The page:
The ruling by the Court of Justice of the European Union (CJEU) in May of this year, which has now become known as ‘the right to be forgotten’ ruling, continues to raise comment in the press and on the web. The thread that seems to run through much of the comment frankly reads a bit like a petulant child having its sweets removed. A little bit of clarity and distance is required.

First lets be clear about this – not everything that comes out of the European Union is clearly bad, but equally not everything is clearly good. In this particular case, the judgment from case C -131/12 in trying cover all bases has ended up being less than ideally clear and is creating problems for search engines operating in Europe. But why should we care?

The problem is that it is trying to do two things at once:  protect the privacy rights of the individual AND protect the right of the public to know when information about an individual is of genuine public interest. That is, public interest, not interest of the public. Prurient curiosity is not a good enough reason to need to know.

This is an argument that has been explored ad nauseam in the Leveson enquiry of course and this is of great interest to public figures and press alike. It is of less interest to other ‘private’ people, until of course spurios accusations are made about them on the internet, or in the press. Private individuals generally do not have the resources, or knowledge, to defend themselves effectively in such cases and the CJEU have, with this ruling, made an attempt to help us normal folk out.

So why the hoohah? Well the primary argument is that individuals with information about them on the internet that is of genuine public interest, can request to have that information removed from the indexes of the search engines operating in Europe – there have been thousands of such applications. The secondary argument is that private organisations such as Google, Bing and Yahoo can now decide what we can and cannot see on the internet.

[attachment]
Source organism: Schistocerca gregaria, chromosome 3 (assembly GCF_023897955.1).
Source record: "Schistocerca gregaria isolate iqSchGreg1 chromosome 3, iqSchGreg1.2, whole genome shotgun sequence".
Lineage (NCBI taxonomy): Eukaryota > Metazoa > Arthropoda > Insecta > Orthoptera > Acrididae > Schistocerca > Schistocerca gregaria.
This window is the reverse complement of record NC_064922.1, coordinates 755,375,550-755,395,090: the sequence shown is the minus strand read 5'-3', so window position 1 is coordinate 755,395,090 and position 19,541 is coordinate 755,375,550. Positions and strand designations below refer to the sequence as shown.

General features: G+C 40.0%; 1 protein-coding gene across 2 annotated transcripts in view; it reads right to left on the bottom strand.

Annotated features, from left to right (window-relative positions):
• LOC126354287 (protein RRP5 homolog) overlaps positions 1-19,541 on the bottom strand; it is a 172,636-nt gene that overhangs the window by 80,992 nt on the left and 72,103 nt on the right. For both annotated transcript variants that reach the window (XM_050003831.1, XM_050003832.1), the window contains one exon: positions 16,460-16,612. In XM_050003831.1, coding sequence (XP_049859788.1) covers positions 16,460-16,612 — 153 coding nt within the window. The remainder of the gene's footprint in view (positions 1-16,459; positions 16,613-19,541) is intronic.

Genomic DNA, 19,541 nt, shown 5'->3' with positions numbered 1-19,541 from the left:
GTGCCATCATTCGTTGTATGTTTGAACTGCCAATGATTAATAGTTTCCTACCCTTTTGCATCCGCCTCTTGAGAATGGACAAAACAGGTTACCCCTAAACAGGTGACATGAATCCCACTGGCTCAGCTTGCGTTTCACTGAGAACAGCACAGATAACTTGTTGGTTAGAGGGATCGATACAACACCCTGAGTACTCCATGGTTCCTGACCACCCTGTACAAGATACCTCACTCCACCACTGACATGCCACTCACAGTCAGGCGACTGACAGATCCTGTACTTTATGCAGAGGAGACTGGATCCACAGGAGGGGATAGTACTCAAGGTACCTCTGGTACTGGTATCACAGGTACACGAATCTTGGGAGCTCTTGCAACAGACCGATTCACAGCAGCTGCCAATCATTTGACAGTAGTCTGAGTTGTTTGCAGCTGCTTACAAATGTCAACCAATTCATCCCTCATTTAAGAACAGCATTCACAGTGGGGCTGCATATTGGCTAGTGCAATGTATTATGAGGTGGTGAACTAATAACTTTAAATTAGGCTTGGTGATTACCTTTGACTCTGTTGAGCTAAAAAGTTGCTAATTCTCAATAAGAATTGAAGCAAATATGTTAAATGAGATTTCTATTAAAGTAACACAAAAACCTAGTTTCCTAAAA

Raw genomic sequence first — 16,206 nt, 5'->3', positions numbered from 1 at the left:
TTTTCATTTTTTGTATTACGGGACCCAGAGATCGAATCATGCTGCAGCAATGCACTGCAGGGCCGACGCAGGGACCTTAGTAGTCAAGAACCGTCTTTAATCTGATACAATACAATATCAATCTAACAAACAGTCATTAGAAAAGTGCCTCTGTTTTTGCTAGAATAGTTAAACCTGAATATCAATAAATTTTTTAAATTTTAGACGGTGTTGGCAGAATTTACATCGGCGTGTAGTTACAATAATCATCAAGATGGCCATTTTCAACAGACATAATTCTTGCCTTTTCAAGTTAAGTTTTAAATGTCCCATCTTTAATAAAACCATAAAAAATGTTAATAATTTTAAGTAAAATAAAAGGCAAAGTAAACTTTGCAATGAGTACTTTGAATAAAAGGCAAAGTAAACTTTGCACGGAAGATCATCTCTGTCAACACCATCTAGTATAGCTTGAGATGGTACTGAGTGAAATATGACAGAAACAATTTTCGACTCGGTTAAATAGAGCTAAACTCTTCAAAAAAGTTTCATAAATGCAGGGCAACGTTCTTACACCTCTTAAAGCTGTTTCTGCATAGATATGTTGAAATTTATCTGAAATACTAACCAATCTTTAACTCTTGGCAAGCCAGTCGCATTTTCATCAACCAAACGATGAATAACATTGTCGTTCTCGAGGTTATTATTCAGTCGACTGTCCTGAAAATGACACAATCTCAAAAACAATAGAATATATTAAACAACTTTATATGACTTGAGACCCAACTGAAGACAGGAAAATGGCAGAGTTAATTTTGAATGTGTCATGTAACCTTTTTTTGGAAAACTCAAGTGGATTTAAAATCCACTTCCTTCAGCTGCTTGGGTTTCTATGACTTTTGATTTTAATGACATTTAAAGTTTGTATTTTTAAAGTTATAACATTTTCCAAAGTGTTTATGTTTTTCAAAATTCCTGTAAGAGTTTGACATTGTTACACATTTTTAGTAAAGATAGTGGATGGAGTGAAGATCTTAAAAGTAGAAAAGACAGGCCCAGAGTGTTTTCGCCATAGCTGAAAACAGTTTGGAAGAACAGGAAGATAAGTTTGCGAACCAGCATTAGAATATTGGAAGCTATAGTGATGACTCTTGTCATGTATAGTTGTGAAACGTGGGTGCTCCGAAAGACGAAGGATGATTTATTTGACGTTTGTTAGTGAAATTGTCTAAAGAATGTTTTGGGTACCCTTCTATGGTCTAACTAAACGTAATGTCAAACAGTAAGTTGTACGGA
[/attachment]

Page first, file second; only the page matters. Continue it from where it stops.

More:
The third argument against this ruling is that it is ineffective anyway as European users can now switch to the international version of the search engine instead of their country focused one. Google has even helpfully now added a google.com link on the bottom of the google.co.uk home page to make this a bit easier.

Let’s work through this. Firstly, individuals wanting to have information about them removed from the index is the whole point. However, there are some issues being conveniently being forgotten by the protesters. That is, the search engines can refuse to remove anything deemed to be genuinely in the public interest. Parties wishing for index information to be removed must then fall back on the information commissioner equivalent in their own country.

To be clear, the CJEU judgement does not say remove the information from the internet, simply from the search engine’s index. How it got into that index in the first place is, in detail, a commercial secret that none of the search engines want to fully reveal. Even if anyone succeeds in having their information removed from the search engine index, the information will remain on the internet, possibly linked up from other sites that continue to be indexed well, but for other reasons. The removal of that source information will be a whole other battle which will often have the unintended consequence of bringing to the fore information that was, in fact, forgotten anyway.